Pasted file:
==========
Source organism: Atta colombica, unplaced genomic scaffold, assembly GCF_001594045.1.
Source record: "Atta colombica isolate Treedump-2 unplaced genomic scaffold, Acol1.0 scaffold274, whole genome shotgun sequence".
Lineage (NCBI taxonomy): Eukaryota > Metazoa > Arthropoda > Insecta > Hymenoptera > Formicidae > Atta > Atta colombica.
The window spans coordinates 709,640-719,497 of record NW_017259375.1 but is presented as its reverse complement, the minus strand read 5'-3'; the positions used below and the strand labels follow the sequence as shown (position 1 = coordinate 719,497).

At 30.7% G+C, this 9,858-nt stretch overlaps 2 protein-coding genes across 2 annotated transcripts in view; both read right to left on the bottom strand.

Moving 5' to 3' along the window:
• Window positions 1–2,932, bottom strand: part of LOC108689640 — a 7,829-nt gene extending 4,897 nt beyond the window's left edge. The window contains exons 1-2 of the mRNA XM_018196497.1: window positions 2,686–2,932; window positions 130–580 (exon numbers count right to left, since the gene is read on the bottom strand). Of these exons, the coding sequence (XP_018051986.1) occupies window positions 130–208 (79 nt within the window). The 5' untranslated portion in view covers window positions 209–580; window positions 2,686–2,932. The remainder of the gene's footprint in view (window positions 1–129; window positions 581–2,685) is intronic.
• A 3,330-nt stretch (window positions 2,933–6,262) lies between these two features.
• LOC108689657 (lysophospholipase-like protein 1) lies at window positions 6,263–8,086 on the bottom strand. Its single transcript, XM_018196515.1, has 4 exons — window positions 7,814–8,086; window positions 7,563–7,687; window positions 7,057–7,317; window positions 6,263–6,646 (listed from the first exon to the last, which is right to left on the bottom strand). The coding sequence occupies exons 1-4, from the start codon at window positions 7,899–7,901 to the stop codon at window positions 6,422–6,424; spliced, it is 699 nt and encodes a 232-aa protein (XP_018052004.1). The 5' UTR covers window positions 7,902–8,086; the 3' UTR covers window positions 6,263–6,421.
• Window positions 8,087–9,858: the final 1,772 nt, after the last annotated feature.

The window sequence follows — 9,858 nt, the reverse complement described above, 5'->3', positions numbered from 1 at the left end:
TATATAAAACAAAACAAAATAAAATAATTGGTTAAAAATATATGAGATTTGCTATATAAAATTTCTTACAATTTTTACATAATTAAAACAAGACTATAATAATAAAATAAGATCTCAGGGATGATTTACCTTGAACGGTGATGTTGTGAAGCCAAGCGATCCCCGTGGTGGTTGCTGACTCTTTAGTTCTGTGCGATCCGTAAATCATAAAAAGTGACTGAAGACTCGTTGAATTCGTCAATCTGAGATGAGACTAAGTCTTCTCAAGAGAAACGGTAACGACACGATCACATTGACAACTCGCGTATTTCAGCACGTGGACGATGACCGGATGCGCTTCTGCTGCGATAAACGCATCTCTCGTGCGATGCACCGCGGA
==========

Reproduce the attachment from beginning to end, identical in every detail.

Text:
Source organism: Atta colombica, unplaced genomic scaffold, assembly GCF_001594045.1.
Source record: "Atta colombica isolate Treedump-2 unplaced genomic scaffold, Acol1.0 scaffold274, whole genome shotgun sequence".
Lineage (NCBI taxonomy): Eukaryota > Metazoa > Arthropoda > Insecta > Hymenoptera > Formicidae > Atta > Atta colombica.
The window spans coordinates 709,640-719,497 of record NW_017259375.1 but is presented as its reverse complement, the minus strand read 5'-3'; the positions used below and the strand labels follow the sequence as shown (position 1 = coordinate 719,497).

At 30.7% G+C, this 9,858-nt stretch overlaps 2 protein-coding genes across 2 annotated transcripts in view; both read right to left on the bottom strand.

Moving 5' to 3' along the window:
• Window positions 1–2,932, bottom strand: part of LOC108689640 — a 7,829-nt gene extending 4,897 nt beyond the window's left edge. The window contains exons 1-2 of the mRNA XM_018196497.1: window positions 2,686–2,932; window positions 130–580 (exon numbers count right to left, since the gene is read on the bottom strand). Of these exons, the coding sequence (XP_018051986.1) occupies window positions 130–208 (79 nt within the window). The 5' untranslated portion in view covers window positions 209–580; window positions 2,686–2,932. The remainder of the gene's footprint in view (window positions 1–129; window positions 581–2,685) is intronic.
• A 3,330-nt stretch (window positions 2,933–6,262) lies between these two features.
• LOC108689657 (lysophospholipase-like protein 1) lies at window positions 6,263–8,086 on the bottom strand. Its single transcript, XM_018196515.1, has 4 exons — window positions 7,814–8,086; window positions 7,563–7,687; window positions 7,057–7,317; window positions 6,263–6,646 (listed from the first exon to the last, which is right to left on the bottom strand). The coding sequence occupies exons 1-4, from the start codon at window positions 7,899–7,901 to the stop codon at window positions 6,422–6,424; spliced, it is 699 nt and encodes a 232-aa protein (XP_018052004.1). The 5' UTR covers window positions 7,902–8,086; the 3' UTR covers window positions 6,263–6,421.
• Window positions 8,087–9,858: the final 1,772 nt, after the last annotated feature.

The window sequence follows — 9,858 nt, the reverse complement described above, 5'->3', positions numbered from 1 at the left end:
TATATAAAACAAAACAAAATAAAATAATTGGTTAAAAATATATGAGATTTGCTATATAAAATTTCTTACAATTTTTACATAATTAAAACAAGACTATAATAATAAAATAAGATCTCAGGGATGATTTACCTTGAACGGTGATGTTGTGAAGCCAAGCGATCCCCGTGGTGGTTGCTGACTCTTTAGTTCTGTGCGATCCGTAAATCATAAAAAGTGACTGAAGACTCGTTGAATTCGTCAATCTGAGATGAGACTAAGTCTTCTCAAGAGAAACGGTAACGACACGATCACATTGACAACTCGCGTATTTCAGCACGTGGACGATGACCGGATGCGCTTCTGCTGCGATAAACGCATCTCTCGTGCGATGCACCGCGGA